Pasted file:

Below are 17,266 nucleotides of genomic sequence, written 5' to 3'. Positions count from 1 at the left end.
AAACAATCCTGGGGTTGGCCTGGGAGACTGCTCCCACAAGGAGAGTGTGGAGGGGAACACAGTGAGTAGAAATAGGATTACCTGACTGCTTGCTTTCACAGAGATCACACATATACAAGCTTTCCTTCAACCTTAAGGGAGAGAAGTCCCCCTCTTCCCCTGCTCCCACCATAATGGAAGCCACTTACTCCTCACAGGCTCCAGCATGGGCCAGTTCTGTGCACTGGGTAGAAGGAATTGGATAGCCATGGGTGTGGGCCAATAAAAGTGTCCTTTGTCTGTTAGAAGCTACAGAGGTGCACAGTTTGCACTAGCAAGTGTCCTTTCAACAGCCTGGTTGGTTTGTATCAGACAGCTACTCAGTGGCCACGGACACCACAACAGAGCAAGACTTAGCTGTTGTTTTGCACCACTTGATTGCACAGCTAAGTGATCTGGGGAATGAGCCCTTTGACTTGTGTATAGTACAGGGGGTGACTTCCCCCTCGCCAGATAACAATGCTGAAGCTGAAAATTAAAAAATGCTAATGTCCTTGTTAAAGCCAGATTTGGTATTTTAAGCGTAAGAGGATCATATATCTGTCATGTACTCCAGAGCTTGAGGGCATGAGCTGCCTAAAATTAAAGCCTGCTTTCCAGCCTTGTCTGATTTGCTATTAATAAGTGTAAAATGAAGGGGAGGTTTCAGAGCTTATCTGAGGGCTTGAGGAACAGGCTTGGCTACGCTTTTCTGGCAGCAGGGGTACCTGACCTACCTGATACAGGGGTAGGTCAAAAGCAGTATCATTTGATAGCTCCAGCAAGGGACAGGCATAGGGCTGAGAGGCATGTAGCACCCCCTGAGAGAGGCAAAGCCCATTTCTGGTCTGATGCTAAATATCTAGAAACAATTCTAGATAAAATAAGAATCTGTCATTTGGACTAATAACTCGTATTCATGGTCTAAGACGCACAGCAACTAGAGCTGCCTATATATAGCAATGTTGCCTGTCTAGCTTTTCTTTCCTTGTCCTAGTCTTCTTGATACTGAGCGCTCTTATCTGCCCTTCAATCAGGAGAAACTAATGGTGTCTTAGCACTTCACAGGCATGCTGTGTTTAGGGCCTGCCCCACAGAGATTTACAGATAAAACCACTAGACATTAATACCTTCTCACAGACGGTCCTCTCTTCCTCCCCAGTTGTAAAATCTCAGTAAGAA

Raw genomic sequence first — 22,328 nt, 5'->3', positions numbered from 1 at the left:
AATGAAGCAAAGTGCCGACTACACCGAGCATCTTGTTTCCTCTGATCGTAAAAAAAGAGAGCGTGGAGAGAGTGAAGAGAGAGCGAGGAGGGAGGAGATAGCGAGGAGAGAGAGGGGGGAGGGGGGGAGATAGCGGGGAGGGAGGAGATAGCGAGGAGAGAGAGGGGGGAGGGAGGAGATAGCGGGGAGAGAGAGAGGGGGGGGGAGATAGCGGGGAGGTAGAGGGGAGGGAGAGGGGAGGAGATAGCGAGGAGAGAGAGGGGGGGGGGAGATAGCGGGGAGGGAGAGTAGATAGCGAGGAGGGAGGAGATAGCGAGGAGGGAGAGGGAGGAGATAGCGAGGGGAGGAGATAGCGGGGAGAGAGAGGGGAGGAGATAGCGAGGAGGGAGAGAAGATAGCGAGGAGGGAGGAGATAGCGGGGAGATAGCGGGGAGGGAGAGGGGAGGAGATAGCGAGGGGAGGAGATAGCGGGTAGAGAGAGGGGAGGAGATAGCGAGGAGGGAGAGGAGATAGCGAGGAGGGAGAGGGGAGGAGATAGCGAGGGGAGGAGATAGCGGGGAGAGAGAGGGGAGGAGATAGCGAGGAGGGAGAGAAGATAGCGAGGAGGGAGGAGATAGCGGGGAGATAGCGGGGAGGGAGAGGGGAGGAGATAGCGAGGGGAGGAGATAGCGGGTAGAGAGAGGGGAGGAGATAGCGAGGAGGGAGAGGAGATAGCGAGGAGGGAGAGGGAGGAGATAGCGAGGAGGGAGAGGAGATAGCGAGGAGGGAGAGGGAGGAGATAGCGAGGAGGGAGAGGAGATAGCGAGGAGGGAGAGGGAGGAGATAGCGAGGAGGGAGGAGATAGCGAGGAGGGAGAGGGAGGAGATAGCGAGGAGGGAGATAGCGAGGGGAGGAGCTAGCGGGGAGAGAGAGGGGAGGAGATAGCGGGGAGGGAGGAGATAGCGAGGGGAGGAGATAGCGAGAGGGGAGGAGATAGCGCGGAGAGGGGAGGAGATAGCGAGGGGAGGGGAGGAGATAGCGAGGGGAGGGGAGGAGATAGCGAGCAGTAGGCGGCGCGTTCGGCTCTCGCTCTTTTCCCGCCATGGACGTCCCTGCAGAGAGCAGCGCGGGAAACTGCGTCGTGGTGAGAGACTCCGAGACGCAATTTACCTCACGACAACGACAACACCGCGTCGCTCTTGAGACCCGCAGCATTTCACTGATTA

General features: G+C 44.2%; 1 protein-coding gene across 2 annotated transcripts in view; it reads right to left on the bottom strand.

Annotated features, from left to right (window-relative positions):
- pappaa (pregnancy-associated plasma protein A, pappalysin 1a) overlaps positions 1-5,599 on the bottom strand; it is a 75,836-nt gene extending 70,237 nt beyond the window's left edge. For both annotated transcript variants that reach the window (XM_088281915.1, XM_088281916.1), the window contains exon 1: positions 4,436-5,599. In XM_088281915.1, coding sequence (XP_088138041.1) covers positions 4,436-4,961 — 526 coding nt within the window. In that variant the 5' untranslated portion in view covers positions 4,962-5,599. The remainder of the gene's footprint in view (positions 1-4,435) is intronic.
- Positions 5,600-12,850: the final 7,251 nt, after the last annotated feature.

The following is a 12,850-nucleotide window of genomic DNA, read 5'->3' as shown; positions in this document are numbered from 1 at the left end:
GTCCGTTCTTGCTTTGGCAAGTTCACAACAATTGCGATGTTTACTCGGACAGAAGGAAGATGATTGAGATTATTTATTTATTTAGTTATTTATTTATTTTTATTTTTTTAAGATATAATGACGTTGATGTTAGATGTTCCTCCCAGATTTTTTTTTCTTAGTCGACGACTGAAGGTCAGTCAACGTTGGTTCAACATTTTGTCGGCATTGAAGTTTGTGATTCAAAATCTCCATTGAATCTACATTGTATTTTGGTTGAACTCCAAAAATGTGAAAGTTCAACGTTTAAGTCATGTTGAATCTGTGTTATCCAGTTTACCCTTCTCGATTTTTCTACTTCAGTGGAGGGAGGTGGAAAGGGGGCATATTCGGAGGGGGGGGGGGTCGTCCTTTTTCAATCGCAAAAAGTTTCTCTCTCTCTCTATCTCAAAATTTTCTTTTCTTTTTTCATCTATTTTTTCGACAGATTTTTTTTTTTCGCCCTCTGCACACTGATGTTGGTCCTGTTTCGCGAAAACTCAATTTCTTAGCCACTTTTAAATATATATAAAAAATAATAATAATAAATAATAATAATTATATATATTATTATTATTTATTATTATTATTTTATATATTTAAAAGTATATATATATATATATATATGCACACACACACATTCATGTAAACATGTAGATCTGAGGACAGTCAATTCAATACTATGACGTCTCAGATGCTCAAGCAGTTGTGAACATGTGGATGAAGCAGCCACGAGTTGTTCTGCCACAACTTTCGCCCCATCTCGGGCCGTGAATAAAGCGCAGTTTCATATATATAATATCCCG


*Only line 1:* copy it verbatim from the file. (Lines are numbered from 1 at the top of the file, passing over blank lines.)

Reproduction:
Below are 17,266 nucleotides of genomic sequence, written 5' to 3'. Positions count from 1 at the left end.